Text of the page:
How to Get Inspired & Stay Inspired, Part II

How to Get Inspired & Stay Inspired, Part II

In Part I, of How to Get Inspired & Stay Inspired, I wrote about what inspiration is, the history of inspiration, and how to get into a state of inspiration.  I also shared a right-brain drawing technique that helps you shift your mind out of the analytical chatter in your head, to a space of holistic connection.  In my experience as an artist, in order to move into a state of inspiration, I have to find a way to clear out the mental and emotional clutter, to create a state of mental readiness and clarity-- a mental state that is receptive for inspiration to move in and flow.

This week, Scott Moore, co-founder of Liquiterra, is going to share a strategy that he uses to make room for inspiration.  Scott writes, “You don’t actually create inspiration.  Inspiration happens to you without notice!  So what can you do, if anything, to influence this process?  I believe that you can attract inspiration into your life by creating a mental environment which is ripe and ready for inspiration to strike.”

Clear Your Space!  One of the ways Scott prepares the way for inspiration is that he cleans and clears his work space.  It is difficult to work and get in the flow, when your desk or studio is clogged up with previous projects and clutter.  Trust me, I am no neat freak. I have a lot of piles and clutter in my house and in my studio, so no judgement from me. We recommend clearing your space as a meditative and symbolic activity for making room for inspiration.  Similar to the right brain drawing activity, I shared last week, this activity clears out clutter and creates the space to allow inspiration to flow.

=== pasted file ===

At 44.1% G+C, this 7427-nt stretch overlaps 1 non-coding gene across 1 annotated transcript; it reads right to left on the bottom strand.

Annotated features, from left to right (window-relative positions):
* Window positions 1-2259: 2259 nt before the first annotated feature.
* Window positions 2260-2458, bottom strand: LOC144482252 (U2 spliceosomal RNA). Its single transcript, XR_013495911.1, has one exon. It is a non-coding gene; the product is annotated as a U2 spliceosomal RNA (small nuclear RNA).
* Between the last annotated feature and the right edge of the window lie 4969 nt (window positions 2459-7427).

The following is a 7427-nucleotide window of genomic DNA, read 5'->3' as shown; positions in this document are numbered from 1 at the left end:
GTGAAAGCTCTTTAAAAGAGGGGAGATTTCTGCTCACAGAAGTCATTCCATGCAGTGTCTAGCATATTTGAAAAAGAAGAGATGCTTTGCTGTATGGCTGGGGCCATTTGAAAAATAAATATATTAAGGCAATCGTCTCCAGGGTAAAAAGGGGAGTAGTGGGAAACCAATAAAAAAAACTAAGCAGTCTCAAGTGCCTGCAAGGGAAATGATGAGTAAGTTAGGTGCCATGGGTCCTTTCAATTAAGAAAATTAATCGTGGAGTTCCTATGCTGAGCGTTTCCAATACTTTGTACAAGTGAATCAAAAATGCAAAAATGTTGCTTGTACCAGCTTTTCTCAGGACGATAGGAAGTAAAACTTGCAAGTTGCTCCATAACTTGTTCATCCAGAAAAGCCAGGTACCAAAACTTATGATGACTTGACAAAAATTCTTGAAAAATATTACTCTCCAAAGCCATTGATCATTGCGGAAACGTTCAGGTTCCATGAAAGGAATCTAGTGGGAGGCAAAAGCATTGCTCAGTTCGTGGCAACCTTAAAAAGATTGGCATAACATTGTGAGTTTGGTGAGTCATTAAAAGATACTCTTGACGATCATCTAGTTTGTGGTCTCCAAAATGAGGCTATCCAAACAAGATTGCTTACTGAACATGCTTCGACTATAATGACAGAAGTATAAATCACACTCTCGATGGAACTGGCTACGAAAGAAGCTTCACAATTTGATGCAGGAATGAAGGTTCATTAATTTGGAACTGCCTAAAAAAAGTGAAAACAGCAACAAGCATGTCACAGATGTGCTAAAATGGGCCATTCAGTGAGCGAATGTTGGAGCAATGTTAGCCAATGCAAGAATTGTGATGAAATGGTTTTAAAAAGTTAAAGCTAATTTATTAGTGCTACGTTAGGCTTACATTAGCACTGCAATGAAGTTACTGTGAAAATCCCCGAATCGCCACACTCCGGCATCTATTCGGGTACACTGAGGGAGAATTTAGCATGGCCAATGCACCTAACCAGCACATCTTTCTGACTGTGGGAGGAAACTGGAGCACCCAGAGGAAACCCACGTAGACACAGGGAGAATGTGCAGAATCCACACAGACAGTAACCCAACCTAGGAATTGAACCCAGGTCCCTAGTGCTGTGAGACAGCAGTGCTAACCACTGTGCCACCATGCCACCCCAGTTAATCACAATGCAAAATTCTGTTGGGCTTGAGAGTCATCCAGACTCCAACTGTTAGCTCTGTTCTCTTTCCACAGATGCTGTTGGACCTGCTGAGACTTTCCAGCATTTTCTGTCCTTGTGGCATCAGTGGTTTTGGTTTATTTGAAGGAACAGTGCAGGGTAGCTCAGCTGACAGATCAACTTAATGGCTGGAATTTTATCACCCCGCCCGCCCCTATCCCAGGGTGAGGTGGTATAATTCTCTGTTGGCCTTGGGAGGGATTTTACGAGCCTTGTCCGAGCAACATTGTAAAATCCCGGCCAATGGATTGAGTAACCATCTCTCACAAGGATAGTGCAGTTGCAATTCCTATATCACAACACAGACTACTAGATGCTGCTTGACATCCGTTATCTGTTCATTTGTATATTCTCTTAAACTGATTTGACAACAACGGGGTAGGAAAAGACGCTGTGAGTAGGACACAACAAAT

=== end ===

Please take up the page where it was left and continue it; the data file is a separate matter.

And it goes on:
Tips for clearing your space:

  1. Put away previous projects, tools, supplies and utensils from previous projects.  
  2. Organize and clear your papers and piles.  If you are short on time, relocate your pile, sometimes just moving it to a new location changes the energy of it.  If you have time, conduct the 3 container method.  Sort your piles into three categories: (1) to be filed; (2) take care of immediately; (3) throw away
  3. Clean the surfaces: sweep the floor, wash the desk’s surface, dust away the grime.  This just feels good and makes you want to sit down and work.

Clearing your space activates some key environmental factors that support a state of inspiration:   

  • It creates a vacuum, allowing for new ideas and connections to move in.
  • It creates the receptive and open capacity for inspiration to flow.
  • It makes for a desirable work environment, helping you to feel good about your work.

In summary, inspiration, by one definition, is a force of movement, “the action or power of moving the intellect or emotions”. Inspiration thrives on flow and movement.  To stay inspired, you must be in a state of receptivity.  Removing mental, emotional and physical clutter is conducive to the clarity and receptivity needed to let inspiration move in.

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